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Judge: Woman charged in OSU homecoming tragedy competent to stand trial

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STILLWATER, Okla. - A driver charged in the OSU homecoming tragedy is competent to stand trial, a judge announced Thursday.

Authorities said 25-year-old Adacia Chambers drove her car into an unmanned police motorcycle before plowing straight into the crowd of onlookers during Oklahoma State’s homecoming parade on Oct. 24.

In all, authorities said four people were killed and 46 others were injured in the crash.

Officials said 2-year-old Nash Lucas, 23-year-old Nikita Nakal, 65-year-old Dr. Marvin and Bonnie Stone were all killed in the crash.

She is officially charged with four counts of second-degree murder and 46 counts of felony assault.

Chambers' father says his daughter has been treated for mental illness in the past.

Chambers' attorney, Tony Coleman, said he has serious doubts about her mental competency and says she displayed characteristics of mental illness.

In November, Coleman submitted a competency report of his own.

According to court documents filed by Tony Coleman, a forensic psychologist found Chambers "incompetent to undergo further proceedings" and determined that she was "acutely psychotic and in need of immediate psychiatric treatment."

Prosecutors asked for a competency hearing, even though they believe Chambers was fully competent at the time of the crash.

She was moved to a psychiatric hospital where she underwent treatment so doctors could decide if she's mentally competent to stand trial.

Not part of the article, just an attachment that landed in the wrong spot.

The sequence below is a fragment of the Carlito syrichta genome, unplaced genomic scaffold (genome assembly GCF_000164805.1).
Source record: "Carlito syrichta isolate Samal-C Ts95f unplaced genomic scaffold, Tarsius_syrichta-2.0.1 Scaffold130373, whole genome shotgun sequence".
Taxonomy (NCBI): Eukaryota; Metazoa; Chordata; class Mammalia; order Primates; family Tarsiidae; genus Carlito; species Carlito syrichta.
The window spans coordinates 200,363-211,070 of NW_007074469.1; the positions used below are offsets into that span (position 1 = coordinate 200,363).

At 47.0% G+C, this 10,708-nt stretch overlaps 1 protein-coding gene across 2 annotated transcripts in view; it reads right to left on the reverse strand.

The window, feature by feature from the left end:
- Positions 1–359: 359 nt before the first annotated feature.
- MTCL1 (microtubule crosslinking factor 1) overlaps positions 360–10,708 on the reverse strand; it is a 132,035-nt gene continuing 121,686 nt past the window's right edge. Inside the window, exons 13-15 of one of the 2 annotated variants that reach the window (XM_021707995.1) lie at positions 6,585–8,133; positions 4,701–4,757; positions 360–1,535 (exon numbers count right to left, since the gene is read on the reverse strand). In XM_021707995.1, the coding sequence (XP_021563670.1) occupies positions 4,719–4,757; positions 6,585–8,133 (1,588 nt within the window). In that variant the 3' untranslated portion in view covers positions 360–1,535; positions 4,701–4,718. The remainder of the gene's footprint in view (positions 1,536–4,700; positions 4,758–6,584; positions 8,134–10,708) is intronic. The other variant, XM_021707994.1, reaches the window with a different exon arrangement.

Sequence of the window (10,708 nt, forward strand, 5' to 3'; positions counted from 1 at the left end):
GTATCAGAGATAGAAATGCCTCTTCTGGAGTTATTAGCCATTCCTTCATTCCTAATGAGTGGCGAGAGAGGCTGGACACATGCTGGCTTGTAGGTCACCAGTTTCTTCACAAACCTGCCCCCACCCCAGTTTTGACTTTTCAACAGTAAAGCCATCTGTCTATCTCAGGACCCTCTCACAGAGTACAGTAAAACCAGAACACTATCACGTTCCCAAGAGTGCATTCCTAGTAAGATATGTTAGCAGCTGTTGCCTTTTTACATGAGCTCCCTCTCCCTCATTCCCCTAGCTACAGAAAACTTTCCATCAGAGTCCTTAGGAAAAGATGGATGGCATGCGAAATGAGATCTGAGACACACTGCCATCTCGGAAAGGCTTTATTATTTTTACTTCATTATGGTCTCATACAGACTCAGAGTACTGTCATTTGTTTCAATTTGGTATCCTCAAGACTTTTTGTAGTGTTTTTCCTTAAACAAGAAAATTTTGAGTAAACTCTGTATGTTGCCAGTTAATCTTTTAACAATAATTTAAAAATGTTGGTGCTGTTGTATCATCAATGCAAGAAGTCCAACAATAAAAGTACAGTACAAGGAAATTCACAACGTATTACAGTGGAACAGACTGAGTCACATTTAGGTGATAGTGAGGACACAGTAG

Experts initially found Chambers showed "severe signs of mental illness," a much different opinion from the state's psychologist.

"We anticipated that, that’s quite common for that to occur," Chambers' attorney, Tony Coleman, said.
Coleman says the reason for the different test results has a lot to do with the timing. He thinks the first doctor's exam was done too soon after the crash. 
But doctors in Vinita say Chambers understands the charges against her and is capable of helping her attorneys with her case, and a Payne County judge announced that Chambers has been found competent to stand trial.
As for prosecutors, they still have a lot of evidence to sort through and witnesses to speak with. 
Coleman says he hasn't received any discovery yet from the state. 
"I'm sure law enforcement is still doing quite a bit of work on this and once they turn it over to them pursuant to the rules, they’ll turn it over to us," Coleman said.
So what legal strategy will Chambers' attorneys pursue? We asked Coleman if he'll prepare an insanity defense.
"I'm not going to disclose that just yet, we’re just letting things develop as they’re going, wait till we get all the discovery in our hands and then we’ll go from there," Coleman said.

The judge granted Coleman's request to reserve the right to bring up the competency issue at a later time.

A preliminary hearing is set for April 7th and a preliminary hearing conference is set for February.

She's being held on a $1 million bond.